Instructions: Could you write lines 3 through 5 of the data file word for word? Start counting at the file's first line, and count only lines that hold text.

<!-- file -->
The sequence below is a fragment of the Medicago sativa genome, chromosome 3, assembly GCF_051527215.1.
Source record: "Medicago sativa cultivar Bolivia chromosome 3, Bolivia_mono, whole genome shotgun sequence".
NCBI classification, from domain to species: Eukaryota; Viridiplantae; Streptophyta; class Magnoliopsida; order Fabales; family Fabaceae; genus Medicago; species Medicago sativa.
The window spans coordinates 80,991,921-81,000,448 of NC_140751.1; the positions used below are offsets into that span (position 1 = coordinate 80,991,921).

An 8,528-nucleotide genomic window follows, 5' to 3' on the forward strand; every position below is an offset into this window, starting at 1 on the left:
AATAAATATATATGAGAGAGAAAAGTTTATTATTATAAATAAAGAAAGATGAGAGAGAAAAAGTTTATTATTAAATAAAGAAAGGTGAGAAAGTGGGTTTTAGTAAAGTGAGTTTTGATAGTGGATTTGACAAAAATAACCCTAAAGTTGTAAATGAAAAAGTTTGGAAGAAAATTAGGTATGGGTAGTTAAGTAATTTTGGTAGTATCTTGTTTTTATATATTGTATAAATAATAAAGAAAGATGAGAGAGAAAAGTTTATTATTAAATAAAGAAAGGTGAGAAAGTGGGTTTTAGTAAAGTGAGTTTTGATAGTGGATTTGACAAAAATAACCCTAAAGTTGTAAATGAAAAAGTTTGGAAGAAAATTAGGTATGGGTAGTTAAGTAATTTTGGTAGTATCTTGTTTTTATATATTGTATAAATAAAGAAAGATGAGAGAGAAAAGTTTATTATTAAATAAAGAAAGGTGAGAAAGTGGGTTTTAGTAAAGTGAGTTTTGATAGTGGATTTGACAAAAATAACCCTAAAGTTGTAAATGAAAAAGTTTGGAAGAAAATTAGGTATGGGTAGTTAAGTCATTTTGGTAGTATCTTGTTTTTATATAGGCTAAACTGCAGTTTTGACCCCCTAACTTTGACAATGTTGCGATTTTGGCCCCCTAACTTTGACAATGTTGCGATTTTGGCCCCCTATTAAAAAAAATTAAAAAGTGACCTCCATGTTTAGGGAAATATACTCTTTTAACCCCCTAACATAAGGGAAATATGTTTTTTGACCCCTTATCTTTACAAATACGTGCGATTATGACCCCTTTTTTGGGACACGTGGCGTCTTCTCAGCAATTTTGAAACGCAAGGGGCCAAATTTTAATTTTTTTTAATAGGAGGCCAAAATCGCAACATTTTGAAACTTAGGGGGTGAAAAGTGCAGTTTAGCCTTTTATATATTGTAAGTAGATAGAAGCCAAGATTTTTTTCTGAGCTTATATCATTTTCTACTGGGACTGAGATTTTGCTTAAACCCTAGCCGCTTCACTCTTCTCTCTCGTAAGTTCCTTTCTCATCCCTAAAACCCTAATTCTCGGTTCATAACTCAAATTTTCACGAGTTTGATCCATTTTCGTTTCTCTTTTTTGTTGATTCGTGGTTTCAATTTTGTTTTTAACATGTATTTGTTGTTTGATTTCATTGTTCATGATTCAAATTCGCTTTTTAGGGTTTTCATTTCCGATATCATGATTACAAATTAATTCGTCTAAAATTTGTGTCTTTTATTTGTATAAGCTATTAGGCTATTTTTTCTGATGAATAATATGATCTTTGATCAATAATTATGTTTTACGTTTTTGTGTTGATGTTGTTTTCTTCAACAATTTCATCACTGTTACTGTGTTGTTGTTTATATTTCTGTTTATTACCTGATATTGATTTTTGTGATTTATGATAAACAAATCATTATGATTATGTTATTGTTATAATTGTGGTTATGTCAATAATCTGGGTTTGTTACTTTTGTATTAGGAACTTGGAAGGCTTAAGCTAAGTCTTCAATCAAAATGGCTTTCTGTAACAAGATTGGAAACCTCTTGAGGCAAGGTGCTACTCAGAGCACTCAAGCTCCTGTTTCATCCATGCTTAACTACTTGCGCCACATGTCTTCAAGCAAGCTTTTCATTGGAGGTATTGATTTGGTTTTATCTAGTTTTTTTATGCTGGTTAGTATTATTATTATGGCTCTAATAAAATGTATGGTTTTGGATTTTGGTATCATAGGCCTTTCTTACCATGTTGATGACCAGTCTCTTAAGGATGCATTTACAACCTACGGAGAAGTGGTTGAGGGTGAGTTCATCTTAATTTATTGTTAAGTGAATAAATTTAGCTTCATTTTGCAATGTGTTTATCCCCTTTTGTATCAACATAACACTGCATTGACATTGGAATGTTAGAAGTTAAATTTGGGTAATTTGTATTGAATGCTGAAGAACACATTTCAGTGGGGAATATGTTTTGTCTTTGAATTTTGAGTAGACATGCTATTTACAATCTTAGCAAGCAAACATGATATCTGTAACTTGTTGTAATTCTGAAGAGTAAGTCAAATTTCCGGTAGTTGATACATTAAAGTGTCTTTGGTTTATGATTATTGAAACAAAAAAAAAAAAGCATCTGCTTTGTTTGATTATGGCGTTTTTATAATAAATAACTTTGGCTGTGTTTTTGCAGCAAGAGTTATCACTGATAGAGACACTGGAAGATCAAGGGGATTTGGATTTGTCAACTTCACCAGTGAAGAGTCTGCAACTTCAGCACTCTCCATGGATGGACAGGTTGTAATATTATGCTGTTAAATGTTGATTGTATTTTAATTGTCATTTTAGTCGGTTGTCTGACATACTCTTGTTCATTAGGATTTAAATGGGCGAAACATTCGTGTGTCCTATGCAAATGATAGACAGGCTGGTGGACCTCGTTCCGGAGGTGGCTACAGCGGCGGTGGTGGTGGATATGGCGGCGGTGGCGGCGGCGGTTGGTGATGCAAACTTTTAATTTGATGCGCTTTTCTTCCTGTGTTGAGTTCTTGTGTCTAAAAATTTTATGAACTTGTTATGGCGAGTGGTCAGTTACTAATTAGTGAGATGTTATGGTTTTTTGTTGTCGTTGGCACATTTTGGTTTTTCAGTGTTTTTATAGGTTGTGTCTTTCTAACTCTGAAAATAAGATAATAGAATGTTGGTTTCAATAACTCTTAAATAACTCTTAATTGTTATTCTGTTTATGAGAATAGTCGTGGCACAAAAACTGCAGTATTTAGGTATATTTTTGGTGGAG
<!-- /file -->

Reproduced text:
NCBI classification, from domain to species: Eukaryota; Viridiplantae; Streptophyta; class Magnoliopsida; order Fabales; family Fabaceae; genus Medicago; species Medicago sativa.
The window spans coordinates 80,991,921-81,000,448 of NC_140751.1; the positions used below are offsets into that span (position 1 = coordinate 80,991,921).

An 8,528-nucleotide genomic window follows, 5' to 3' on the forward strand; every position below is an offset into this window, starting at 1 on the left: